`` NEWTON: Light Intensity Measurements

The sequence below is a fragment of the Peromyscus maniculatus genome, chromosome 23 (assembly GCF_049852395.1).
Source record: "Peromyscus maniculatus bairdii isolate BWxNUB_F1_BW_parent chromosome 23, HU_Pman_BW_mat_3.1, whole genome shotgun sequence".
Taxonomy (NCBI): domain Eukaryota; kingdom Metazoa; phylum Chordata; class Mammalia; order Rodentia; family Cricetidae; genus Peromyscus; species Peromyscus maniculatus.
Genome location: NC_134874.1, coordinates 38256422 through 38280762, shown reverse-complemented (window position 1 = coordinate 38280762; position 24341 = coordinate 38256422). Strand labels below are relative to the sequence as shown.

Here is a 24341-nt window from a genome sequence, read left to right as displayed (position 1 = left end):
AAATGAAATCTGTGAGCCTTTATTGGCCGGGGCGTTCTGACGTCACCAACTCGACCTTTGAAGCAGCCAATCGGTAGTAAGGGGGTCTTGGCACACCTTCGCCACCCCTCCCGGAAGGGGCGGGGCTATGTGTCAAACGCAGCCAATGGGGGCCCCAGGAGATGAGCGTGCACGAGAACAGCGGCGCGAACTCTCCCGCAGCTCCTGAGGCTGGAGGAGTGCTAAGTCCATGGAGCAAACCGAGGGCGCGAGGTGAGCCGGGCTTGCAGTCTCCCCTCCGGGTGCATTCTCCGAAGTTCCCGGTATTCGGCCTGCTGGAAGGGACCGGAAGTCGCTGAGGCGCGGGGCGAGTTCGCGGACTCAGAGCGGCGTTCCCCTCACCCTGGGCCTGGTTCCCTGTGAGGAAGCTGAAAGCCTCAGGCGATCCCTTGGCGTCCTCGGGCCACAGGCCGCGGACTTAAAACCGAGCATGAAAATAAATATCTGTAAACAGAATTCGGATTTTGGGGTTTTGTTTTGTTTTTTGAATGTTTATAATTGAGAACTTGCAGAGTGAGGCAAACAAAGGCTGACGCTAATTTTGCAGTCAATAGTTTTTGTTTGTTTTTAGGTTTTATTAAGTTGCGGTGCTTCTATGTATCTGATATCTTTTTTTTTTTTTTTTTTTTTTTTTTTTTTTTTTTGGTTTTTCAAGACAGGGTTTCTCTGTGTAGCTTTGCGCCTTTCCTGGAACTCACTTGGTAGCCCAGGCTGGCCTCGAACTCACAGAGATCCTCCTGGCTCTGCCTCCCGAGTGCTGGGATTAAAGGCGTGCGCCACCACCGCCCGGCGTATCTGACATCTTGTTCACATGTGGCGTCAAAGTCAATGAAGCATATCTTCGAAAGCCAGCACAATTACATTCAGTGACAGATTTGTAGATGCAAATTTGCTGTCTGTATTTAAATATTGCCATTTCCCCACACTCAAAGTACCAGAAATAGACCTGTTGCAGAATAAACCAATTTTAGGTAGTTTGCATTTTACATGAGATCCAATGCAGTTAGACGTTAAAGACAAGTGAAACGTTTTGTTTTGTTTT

Light Intensity Measurements ``` Name: Steve Status: other Grade: 12+ Country: USA Date: Spring 2013 ``` Question: I am asking this question for my daughter who did in experiment testing lux value changes over distance from an omnidirectional light source. From the inverse square law we learned how much the emitted luminance should decrease with distance. The problem we had was that when the lux meter was held directly to the light bulb and, then at one foot, the measured numbers do not correlate to this calculation. When we measured at 2, 4, and 8 feet, the data plot of measured versus calculated was almost dead on when we used the one foot measurement as the benchmark. We must have repeated this measurement at least a 1/2 dozen times and I cannot figure out why from 0 to 1 foot the lux measurement does not match the calculation. Is it because I must use a unit of distance smaller than one foot when the meter is held directly to the light in order to come up with the correct divisor? Replies: A light bulb is not a point source. Close to the light, the intensity will not vary much with distance because as you move away more of the glowing surface comes into view. Richard E. Barrans Jr., Ph.D., M.Ed. Hi Steve I think the problem you are encountering is that the inverse square law is valid only for a point source. The farther you are from the light bulb, the more like a point source it becomes. Use your 1 ft measurement as the reference value. If you go to 2 ft, you should have 1/4 the intensity; if you go to 3 ft, you should have 1/9 the intensity, and so on. You could also try using a smaller bulb - say one like a bare flashlight bulb (no reflector or lens). I suspect you would find very good correlation to the inverse square relationship. Hope this helps. Bob Froehlich Hi Steve, Thanks for the question. The Inverse Square Law for light intensity is only valid when the source is a point-source or in non-technical terms, the light behaves as if it is coming from a single point in space. When you are far away from the light bulb, the light bulb appears as a point source and that is why you measurements are "dead on". When you are close to a light bulb, it is not really a point source anymore since the light bulb occupies a finite volume. There are mathematical models (involving the Bessel functions) which can account for the fact that the light bulb is not a point-source. However, these models are challenging at the college level. I hope this helps. Please let me know if you have more questions. Thanks Jeff Grell Hi, The inverse square law should strictly hold at all reasonable distances from an UNOBSTRUCTED POINT light source. When the source has a finite size (as in the filament of a light bulb), or if there is an optics involved (such as a reflector), or if the glass bulb around the filament diffuses the light, then the light measured in the vicinity of the source can vary significantly as one moves the lux meter around but at a short fixed distance from the center of the source. However, as one moves away from the source, the source would increasingly appears like a distant point source and the inverse square law is followed. To check whether this a correct answer, you can repeat your experiment with the same set up but by using a smaller light source. The 1/R^2 law should hold at distances closer to the source. There are other less likely possibilities for what you have observed, and, for example, to do with the lux meter, how it is held, etc. These are to be explored if the above explanation does not resolve the issue. Dr. Ali Khounsary Advanced Photon Source Steve, One possibility is glare. At a distance of one foot, the light reaching the lux meter is essentially perpendicular to the meter's surface. This is true for further distances as well. When very close to the light source, much of the light is at a significant angle from perpendicular. This light glares, keeping some light from entering the meter. Also, the distance from light source to the meter surface is less accurate at a close distance. The center of the meter's surface is the part that is closest to the surface. The edge of the sensor's surface is not quite as close. When a foot away, this variation is small enough to have not effect on the measurements. When close to the light source, the distance from the source to the edge of the sensor's surface is significantly further than the distance to the center of the sensor's surface. It is difficult to tell what to use for distance in such a case. Calculus would be needed to accommodate such short distances. Dr. Ken Mellendorf Illinois Central College Not knowing exactly what kind of test meter you have, this is only a ?educated guess?. Every instrument has a range of operation. If the light source is either too bright, or too dim, the reading may be ?saturating? the detector resulting in a measurement error. I suspect that is what is happening in your case, but I cannot be sure. A common ?trick? for extending the range of a meter is to measure the light intensity, let us say a 2 feet and/or 4 feet, with and without a light filter. I would suggest a sheet of polaroid plastic. You can find this in a hobby store, a camera store, or if desperate a pair of neutral sun glasses. This will give you a conversion of the meter reading with and without the filter. Use the readings with the light filter to obtain a reading at distances less than 2 feet. You will have ?tricked? the meter into ?thinking? the light is dimmer than it actually is, so that now the amount of light impinging on the meter is within the range of the instrument. You can use ratios, or a plot of filtered vs. unfiltered measurement to convert the filtered data into the unfiltered data. Even if it does not work, which I doubt, you will have eliminated an instrumental error as the source of the problem. Vince Calder Click here to return to the Physics Archives